Flexible electronics, which can be injected into synthetic cavities and living tissue through a needle with a diameter as small as 0.1 mm, are reported online this week in Nature Nanotechnology. The electronics, composed of a mesh of electrodes, unfold to their original shape in less than an hour following injection and have been used to monitor brain activity in live mice.
Flexible and stretchable electronics could allow for continuous monitoring and manipulation of the properties of 3D structures, such as biological tissue. Previous research has shown that these electronics can be surgically implanted; however, their controlled delivery to specific regions and non-invasive implantation has not yet been possible.
Now, Charles Lieber, Ying Fang and colleagues have designed mesh-shaped electronics that can be loaded into a syringe and injected into specific regions of synthetic cavities or living tissues. The authors show that once injected, the ‘rolled up’ electronics unfold to approximately 80% of their original configuration with no loss of function. The authors injected the electronics into two distinct brain regions in live mice and found that they produced no immune response over a period of five weeks and were able to network with healthy neurons. Also, when the electronics were injected into the hippocampus of the mice, the authors found that they could monitor brain activity with limited damage to the surrounding brain tissues.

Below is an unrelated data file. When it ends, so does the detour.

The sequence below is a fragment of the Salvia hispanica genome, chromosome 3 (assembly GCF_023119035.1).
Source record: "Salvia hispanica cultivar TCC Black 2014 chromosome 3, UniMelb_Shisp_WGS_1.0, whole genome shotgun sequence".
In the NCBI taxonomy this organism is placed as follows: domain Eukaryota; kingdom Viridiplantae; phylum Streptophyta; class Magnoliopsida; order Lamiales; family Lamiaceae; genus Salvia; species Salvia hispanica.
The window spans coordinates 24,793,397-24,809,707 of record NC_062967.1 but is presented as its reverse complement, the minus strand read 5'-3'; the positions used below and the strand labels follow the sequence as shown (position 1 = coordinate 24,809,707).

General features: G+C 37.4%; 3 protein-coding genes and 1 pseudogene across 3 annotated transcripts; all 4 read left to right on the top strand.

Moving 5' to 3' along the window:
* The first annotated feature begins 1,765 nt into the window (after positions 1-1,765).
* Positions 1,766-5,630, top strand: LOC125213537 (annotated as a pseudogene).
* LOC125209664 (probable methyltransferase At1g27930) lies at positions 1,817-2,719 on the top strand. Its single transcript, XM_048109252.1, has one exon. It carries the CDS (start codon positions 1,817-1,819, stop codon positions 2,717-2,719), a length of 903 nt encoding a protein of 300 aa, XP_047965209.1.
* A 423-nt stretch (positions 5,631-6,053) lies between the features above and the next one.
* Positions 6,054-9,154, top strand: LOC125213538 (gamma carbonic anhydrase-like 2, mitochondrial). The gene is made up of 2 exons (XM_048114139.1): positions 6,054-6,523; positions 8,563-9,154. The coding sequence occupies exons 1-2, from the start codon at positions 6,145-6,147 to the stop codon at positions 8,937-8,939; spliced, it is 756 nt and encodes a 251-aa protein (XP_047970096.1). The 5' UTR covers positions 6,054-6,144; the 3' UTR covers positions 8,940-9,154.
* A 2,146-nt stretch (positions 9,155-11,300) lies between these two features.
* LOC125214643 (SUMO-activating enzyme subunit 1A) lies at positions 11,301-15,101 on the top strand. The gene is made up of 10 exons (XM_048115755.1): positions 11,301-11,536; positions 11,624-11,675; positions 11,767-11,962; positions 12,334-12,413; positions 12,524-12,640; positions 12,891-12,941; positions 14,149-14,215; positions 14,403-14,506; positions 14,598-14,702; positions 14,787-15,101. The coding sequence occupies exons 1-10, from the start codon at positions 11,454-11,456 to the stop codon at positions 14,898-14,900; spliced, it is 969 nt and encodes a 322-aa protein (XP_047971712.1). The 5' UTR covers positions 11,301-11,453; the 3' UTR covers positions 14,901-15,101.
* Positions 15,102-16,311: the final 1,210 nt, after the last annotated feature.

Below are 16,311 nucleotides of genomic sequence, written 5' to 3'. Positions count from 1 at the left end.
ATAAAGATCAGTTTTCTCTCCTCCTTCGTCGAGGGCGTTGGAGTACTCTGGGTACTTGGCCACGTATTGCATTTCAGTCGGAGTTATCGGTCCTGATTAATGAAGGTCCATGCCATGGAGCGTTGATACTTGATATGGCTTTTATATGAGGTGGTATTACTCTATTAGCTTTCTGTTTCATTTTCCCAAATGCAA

In an accompanying News & Views, Dae-Hyeong Kim and Youngsik Lee write, “Further integration of the injectable electronics with other functional units and/or wireless components is expected to lead to promising pathways for innovations in implantable bioelectronics and continuous biomonitoring.”
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